In accordance with DAV Resolution 304, we would also recommend that this section be amended to include mandatory attendance for members of the National Guard and Reserve, who are not typically afforded the opportunity to attend.

Section 203 would require contractor-provided reports on course participation.  As with section 201, while we appreciate the interest in further improvements to this program, this requirement may be too prescriptive at this time.  Therefore, we recommend mandates to have contractor-provided reports be held in abeyance until such a time that the changes currently underway can be fully assessed. 

Section 204 directs the Secretaries of Labor and Defense to track how long TAP participants are unemployed after leaving the military, their initial salaries, or how long they attend college or a technical school during the first 12 months after discharge.  Although DAV does not have a resolution on this matter, we are not opposed to its favorable consideration.  Tracking data such as this may provide valuable insights into current and future course structure and methods of instructions.

Section 301 would reauthorize and mandate the licensure and certification demonstration project that was recommended in title 38, Section 4114.  The Veterans Benefits, Health Care and Information Technology Act of 2006 asked, but did not require, that the Department of Labor (DOL) Assistant Secretary for Veterans' Employment and Training carry out a demonstration project that would identify the equivalencies between at least 10 military occupational specialty-related skills and civilian occupations, as well as ways to eliminate barriers between military training and civilian licensure or credentialing for those military occupational specialties.  This section of H.R. 2433 would adjust the parameters of the demonstration project to evaluate at least five but not more than 10 military specialties.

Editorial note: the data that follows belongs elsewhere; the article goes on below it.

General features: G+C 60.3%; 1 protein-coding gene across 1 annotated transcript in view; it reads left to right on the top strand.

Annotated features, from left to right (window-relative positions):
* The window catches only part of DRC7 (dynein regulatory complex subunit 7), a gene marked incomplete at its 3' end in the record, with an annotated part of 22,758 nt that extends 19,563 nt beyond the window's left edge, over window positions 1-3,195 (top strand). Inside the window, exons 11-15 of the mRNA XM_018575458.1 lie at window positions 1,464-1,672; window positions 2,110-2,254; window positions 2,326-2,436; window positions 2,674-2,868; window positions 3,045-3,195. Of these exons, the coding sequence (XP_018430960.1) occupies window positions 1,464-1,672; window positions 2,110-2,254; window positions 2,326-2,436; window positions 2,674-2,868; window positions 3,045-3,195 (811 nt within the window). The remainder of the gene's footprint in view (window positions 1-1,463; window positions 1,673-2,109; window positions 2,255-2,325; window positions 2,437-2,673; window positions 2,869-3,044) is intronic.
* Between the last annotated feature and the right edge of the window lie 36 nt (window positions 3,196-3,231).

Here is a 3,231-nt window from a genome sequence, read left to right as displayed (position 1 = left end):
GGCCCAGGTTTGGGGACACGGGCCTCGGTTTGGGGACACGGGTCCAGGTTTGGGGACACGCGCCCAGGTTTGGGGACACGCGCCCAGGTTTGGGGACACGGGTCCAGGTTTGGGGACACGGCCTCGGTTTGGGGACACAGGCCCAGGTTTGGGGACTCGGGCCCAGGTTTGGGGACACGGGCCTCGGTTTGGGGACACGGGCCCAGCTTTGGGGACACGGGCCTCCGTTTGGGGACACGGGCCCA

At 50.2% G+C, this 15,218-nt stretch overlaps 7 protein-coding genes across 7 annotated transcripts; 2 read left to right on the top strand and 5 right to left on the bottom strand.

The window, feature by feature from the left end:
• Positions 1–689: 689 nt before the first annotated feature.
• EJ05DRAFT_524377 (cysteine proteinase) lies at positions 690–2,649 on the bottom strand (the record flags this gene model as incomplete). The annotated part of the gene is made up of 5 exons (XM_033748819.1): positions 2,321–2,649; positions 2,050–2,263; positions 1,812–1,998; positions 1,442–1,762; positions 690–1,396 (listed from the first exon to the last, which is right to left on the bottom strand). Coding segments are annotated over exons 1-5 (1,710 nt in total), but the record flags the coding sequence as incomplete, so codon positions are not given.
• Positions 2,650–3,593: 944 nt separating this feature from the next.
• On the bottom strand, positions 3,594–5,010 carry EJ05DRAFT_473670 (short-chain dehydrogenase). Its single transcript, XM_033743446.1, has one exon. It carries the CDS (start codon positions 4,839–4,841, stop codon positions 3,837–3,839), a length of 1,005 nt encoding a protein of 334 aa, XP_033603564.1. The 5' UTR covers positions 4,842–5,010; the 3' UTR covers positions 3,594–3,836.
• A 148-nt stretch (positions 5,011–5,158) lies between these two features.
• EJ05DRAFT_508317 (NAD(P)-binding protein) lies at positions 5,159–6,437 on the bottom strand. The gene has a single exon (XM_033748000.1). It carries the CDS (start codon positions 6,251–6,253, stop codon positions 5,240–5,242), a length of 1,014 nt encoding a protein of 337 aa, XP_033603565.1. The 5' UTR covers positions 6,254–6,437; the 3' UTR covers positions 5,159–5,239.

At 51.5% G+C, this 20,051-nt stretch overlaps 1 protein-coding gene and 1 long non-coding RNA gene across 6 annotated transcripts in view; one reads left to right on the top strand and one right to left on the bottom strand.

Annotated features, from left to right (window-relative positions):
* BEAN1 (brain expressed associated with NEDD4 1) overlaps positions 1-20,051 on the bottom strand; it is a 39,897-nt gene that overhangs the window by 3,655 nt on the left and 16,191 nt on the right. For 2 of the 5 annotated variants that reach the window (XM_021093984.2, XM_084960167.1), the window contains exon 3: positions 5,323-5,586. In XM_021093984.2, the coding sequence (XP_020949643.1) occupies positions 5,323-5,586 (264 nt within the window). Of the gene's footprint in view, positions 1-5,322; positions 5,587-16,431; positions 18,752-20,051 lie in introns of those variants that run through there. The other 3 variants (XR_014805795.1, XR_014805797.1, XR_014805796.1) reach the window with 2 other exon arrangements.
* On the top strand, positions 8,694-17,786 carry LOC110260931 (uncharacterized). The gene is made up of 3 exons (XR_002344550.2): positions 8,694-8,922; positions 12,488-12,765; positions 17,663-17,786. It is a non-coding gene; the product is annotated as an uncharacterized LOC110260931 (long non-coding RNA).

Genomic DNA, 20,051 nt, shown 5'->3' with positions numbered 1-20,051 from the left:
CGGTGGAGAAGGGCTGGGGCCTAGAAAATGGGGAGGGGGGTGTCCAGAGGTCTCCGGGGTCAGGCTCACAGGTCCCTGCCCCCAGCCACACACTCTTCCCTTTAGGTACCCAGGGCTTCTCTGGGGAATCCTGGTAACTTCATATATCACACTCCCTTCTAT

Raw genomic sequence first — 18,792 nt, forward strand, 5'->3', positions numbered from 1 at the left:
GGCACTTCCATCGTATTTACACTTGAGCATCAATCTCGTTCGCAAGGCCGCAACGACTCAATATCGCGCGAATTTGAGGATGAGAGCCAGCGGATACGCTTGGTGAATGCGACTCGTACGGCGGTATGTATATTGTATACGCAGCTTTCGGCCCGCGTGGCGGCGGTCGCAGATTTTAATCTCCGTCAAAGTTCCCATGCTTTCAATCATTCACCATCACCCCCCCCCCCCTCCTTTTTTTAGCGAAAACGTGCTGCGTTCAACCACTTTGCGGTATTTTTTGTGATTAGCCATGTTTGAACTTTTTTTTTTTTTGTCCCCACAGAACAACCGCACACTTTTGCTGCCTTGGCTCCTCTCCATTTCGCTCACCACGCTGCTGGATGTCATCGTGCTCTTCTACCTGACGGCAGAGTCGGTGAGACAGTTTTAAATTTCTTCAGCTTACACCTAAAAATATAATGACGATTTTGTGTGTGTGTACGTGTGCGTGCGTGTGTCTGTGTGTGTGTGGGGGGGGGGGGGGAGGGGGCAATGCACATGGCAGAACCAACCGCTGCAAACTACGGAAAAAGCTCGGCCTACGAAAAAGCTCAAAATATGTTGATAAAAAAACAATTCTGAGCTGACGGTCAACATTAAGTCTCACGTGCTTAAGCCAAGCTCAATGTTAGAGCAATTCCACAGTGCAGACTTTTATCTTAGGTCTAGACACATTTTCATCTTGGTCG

The important distinction of making such a demonstration project mandatory is critical as our nation searches for ways to reduce the unemployment rates that afflict our veterans.  This provision is in line with DAV Resolution No. 100, which supports efforts to eliminate employment barriers that impede the transfer of military job skills to the civilian labor market. 

Section 302 would modify the reporting requirements of the DOL with the addition of data on veteran job counseling, training, placement programs and earnings as well as those who participated in an education, certificate or licensure course of study.  While DAV does not have a resolution on this matter, we are not opposed to adoption of this provision.

Section 303 would require DOL, in concert with state workforce agencies, to implement new performances measures to evaluate the priority of services provided to eligible veterans as compared to the overall customer base.  The further clarification and reporting to ensure priority of service is in line with DAV Resolution 234, which addresses the role of Disabled Veterans’ Outreach Program Specialists (DVOPS) and Local Veterans’ Employment Representatives (LVERs).

Section 304 establishes a requirement that all those who completed a course of study provided by the National Veterans’ Employment And Training Services Institute be given a pass/fail final exam and the results of the exam provided to the organization that employs the participants.  DAV has no resolution on this matter.